The Edge of Heaven

Starring Diane Lane, Bill Burke and Joseph Cross. Directed by Gregory Hoblit
Running Time: 100 mins
Rated: Rated MA15+ (strong violence and themes)
This is quite an alarming film, not only in its topic and treatment but in its implications about the use of the Internet.

One of the problems of this kind of story is that it deals with ugly realities (or ugly hypotheses) and it is difficult to know how much detail to show, how much should be presented by suggestion rather than straightforwardly so that the impression of exploiting the material rather than exploring it is communicated.
The intentions of the film-makers here are not exploitative but the nastiness of the theme will make many audiences wonder.

This is a film about a serial killer, something that is not particularly new. What seems like a number of random and cruel killings are eventually found to be linked. The FBI are on the case with a range of agents, especially those now employed to investigate computer crime. Principal agent is played by Diane Lane, a widow with an 8 year old daughter, who uses her wits but also experiences physical danger. It is a role that in the past would have been played by a man. Diane Lane does it with effective concentration and vigour, especially in some final heroics.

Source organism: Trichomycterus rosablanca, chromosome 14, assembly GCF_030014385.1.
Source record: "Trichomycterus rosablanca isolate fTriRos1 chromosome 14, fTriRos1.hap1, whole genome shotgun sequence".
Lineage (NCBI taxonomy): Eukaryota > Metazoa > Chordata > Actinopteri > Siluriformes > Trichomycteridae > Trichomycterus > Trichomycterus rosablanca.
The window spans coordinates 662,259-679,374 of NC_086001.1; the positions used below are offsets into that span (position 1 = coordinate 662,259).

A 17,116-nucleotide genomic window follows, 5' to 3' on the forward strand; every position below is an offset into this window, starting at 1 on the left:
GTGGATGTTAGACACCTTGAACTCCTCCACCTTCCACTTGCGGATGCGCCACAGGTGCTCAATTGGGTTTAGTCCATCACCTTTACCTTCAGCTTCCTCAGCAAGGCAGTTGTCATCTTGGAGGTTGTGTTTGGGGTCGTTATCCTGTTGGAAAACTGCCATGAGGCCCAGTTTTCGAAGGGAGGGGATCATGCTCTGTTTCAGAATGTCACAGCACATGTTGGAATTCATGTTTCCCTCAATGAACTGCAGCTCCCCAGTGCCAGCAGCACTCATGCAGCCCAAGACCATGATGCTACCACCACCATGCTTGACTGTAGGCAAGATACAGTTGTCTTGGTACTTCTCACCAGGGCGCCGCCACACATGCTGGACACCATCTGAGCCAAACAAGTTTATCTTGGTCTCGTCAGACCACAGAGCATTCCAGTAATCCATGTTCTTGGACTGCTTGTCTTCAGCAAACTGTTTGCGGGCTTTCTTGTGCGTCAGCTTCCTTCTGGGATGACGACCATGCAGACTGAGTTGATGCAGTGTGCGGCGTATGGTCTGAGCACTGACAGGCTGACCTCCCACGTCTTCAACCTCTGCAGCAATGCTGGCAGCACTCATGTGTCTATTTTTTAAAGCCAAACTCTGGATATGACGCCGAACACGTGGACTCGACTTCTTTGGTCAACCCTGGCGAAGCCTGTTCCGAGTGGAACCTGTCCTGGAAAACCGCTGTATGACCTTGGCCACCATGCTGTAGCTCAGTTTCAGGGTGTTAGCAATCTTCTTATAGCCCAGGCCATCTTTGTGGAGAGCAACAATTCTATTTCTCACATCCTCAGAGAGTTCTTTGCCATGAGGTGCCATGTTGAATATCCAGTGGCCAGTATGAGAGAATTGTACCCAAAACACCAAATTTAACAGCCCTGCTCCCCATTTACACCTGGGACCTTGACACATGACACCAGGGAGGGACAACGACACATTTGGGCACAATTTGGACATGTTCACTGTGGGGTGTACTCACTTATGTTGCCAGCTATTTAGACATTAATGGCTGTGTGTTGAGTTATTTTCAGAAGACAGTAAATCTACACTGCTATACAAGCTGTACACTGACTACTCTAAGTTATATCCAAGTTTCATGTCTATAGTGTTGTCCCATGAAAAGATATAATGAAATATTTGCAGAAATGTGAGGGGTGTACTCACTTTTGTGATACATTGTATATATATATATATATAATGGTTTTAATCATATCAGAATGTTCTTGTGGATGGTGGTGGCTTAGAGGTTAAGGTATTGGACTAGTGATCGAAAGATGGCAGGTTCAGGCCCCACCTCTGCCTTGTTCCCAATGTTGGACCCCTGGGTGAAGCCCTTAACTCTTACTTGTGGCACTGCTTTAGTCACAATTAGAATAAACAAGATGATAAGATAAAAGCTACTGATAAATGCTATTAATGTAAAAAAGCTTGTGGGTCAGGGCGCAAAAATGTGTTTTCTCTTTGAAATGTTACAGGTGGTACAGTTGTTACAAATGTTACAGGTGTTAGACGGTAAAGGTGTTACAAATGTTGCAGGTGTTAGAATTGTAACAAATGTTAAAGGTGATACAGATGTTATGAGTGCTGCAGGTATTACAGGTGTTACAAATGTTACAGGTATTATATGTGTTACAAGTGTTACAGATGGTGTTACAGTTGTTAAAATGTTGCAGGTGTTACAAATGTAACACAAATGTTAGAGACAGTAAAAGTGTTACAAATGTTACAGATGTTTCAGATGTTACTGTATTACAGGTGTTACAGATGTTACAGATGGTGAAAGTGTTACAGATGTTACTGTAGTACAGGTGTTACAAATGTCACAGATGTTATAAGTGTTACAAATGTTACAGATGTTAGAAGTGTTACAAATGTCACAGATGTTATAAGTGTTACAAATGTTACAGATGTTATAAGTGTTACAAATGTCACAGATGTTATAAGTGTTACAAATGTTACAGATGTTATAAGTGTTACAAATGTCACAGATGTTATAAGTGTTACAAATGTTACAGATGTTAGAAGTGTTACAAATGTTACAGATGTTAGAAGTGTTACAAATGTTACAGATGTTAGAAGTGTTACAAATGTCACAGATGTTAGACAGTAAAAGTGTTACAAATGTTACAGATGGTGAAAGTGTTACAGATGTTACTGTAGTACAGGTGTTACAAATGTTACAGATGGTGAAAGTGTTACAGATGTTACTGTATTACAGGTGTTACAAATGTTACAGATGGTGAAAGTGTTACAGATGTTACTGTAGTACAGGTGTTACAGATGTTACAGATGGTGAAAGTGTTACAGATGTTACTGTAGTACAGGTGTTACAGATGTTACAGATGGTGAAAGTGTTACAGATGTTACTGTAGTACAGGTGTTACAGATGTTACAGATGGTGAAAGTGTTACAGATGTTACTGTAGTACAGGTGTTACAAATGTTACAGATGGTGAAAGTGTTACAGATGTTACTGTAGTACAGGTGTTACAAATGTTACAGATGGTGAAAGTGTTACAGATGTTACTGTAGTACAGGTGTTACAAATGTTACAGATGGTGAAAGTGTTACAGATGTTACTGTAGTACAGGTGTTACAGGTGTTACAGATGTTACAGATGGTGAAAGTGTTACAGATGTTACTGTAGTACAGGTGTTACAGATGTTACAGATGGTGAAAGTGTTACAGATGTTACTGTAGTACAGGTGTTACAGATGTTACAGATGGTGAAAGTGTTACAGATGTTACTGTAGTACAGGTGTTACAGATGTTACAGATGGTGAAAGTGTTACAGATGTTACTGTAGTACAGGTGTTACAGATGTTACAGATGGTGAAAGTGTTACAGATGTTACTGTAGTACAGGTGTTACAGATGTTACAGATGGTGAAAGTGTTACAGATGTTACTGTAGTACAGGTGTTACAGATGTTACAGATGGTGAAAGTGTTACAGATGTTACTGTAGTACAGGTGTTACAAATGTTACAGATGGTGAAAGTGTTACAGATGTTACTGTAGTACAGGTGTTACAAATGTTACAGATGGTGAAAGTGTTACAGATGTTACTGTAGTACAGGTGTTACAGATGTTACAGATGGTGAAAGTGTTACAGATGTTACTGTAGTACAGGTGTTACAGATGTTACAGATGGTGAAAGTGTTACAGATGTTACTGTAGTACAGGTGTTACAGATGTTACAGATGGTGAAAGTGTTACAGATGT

The problem is that the insane killer is abducting victims and showing the torture and deaths on an untraceable website called Killwithme. The alarming aspect is that the killer (who is revealed to have more than a grudge against the television media) invites people to log on to watch, the more hits on the site, the more quickly the victim dies exposed to the sick and/or curious gaze of the net surfers and warped customers.

One of the realities in making a film which crusades about a cause is that it can be done quite effectively as a documentary but will have a limited audience. It is more cogent if made as a story in a feature film format which engages audience interest and works on their emotions. The trouble here is that, despite our revulsion at the behaviour of those who log on (in their increasing millions) and who watch torture and death, we are tantalised, at least on the level of curiosity, and this can be alarming to our image of ourselves.

This is why Untraceable might be a useful film for discussion of these dreadful issues with audiences knowing in their mind how revolting this is but having to admit that we can be caught up in such experiences.

Gregory Hoblit has made a number of tough crime thrillers after his experiences on television series like Hill Street Blues. His Primal Fear is one of the best of courtroom dramas and murder mysteries. His 2007 thriller, Fracture, with Anthony Hopkins trying to cover the perfect murder were well made, thought-provoking films on disturbing subjects.

Not the kind of film one can generally recommend but it is well-made, horrifying and raises themes which need fearless facing and which need to be dealt with.

Universal Out April 24

Fr Peter Malone MSC directs the film desk of SIGNIS: the World Association of Catholic Communicators, and is an associate of the Australian Catholic Office for Film & Broadcasting.

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